Non-live Mycoplasmas were prepared as follows: M. fermentans was cultivated as above and the 500 ml culture was pelleted (13 000 × g, 30 min at 4°C), and washed twice with phosphate-buffered saline (PBS). The pellet was then resuspended in 2 ml of PBS. CFU/ml was determined and then stored at −70°C for further experiments. Frozen pellets of M. fermentans were thawed and sonicated at 4°C for 4 × 30 s at 80% power (50% duty cycle; Heat Systems Ultrasonics, Inc.) in the presence of the protease inhibitor PMSF (10−4 M). These conditions of sonication resulted in a non-live mycoplasmal preparation (no growth was observed in repeated culturing procedures). Protein concentration of sonicated M. fermentans was determined by using the Bio-Rad protein assay kit (Richmond, CA, USA). An amount of 1 × 108 CFU corresponds to 10 μg of mycoplasmal proteins.
The human myelomonocytic U937 cell line was cultivated at 37°C and 5% CO2, in RPMI 1640 culture medium containing 10% FCS, 1% HEPES, 1% penicillin–streptomycin and 1% glutamine. The cell line was tested every 4 weeks by a polymerase chain reaction (PCR)-based detection assay for M. fermentans contamination.9
Stimulation of U937 cells with live M. fermentans or sonicated M. fermentans
Prior to infection with live M. fermentans, Mycoplasmas (at a log phase) were washed once in PBS (13 000 × g, 30 min at 4°C), and resuspended in RPMI 1640 medium containing 10% FCS, 1% HEPES, 1% penicillin–streptomycin and 1% glutamine. Then, M. fermentans was added to U937 cells, pre-washed once with PBS (500 × g, 10 min at 4°C), and resuspended in a new culture medium at a final concentration of 2 × 105 cells/ml. The ratio of Mycoplasmas/cell to be used was pre-determined by a series of dose–response experiments, at various ratios (50/1, 200/1, 1000/1). A ratio of 1000 CFU/cell was chosen since, under these conditions, the effect of M. fermentans on cells was more pronounced. The same procedure, with the same volume as in the M. fermentans culture, was performed with SP4 broth to be used as on the SP4 control. For experiments with non-live M. fermentans, the sonicated Mycoplasma (prepared as described above) was added to U937 (2 × 105 cells/ml) cells at concentrations of 2, 8 and 40 μg/ml. PMSF control is a noninfected cell culture with the addition of PMSF, at the same concentration as in the sonicated M. fermentans.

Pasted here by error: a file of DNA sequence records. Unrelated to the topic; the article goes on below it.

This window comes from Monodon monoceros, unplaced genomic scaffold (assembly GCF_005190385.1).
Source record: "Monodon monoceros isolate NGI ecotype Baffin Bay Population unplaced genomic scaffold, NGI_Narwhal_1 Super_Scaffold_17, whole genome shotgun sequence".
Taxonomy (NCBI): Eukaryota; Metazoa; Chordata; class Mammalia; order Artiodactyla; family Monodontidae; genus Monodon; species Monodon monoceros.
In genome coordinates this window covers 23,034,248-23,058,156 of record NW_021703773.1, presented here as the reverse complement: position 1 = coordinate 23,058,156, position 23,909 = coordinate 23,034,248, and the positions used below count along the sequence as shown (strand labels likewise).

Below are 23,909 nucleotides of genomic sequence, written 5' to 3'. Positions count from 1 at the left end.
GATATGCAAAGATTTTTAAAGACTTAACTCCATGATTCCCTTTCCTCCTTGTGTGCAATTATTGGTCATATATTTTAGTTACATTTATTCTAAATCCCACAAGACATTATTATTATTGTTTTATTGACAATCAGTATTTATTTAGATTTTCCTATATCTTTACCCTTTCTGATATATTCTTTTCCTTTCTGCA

Cell cycle analysis
At 24 h post infection, U937 cultures were washed and fixed with 1 ml of 70% cold ethanol. Cells were kept in the fixative for at least 24 h at −20°C. Followed by centrifugation and removal of the ethanol, pellets were resuspended in 900 μl of a solution containing 0.1% Triton X-100 and RNase (10 μg/ml) in PBS. The cells were kept for 40 min at room temperature, and stained with 100 μl of PBS containing PI (150 μg/ml). After incubation on ice for 10 min, the cells were analyzed by a FACS (Becton-Dickinson, Mansfield, MA, USA). The population of cells in each cell cycle phase was determined by using ModFit LT software (Becton Dickinson Immunocytometry Systems).
U937 cells were infected with M. fermentans, as described above, for different time periods (0, 1, 2, 4, 12 and 24 h). Each culture was fixed with 3.7% formaldehyde (in Eppendorf tubes) for 30 min at room temperature and washed twice with PBS. Cells were then permeabilized by 0.2% Triton X-100 for 5 min at room temperature, washed twice with PBS, and blocked with 1% bovine serum albumin (BSA). Cells were then incubated with anti-M. fermentans hyperimmune mouse serum, prepared as described elsewhere,34 for 40 min at room temperature. Then, the cells were washed three times with PBS, incubated with goat-anti-mouse conjugated Alexa-Fluor 488 for 40 min at room temperature and washed three times with PBS. The labeled cells were mounted on slides and examined by confocal laser-scanning microscopy (LSM410, Carl Zeiss, Jena, Germany).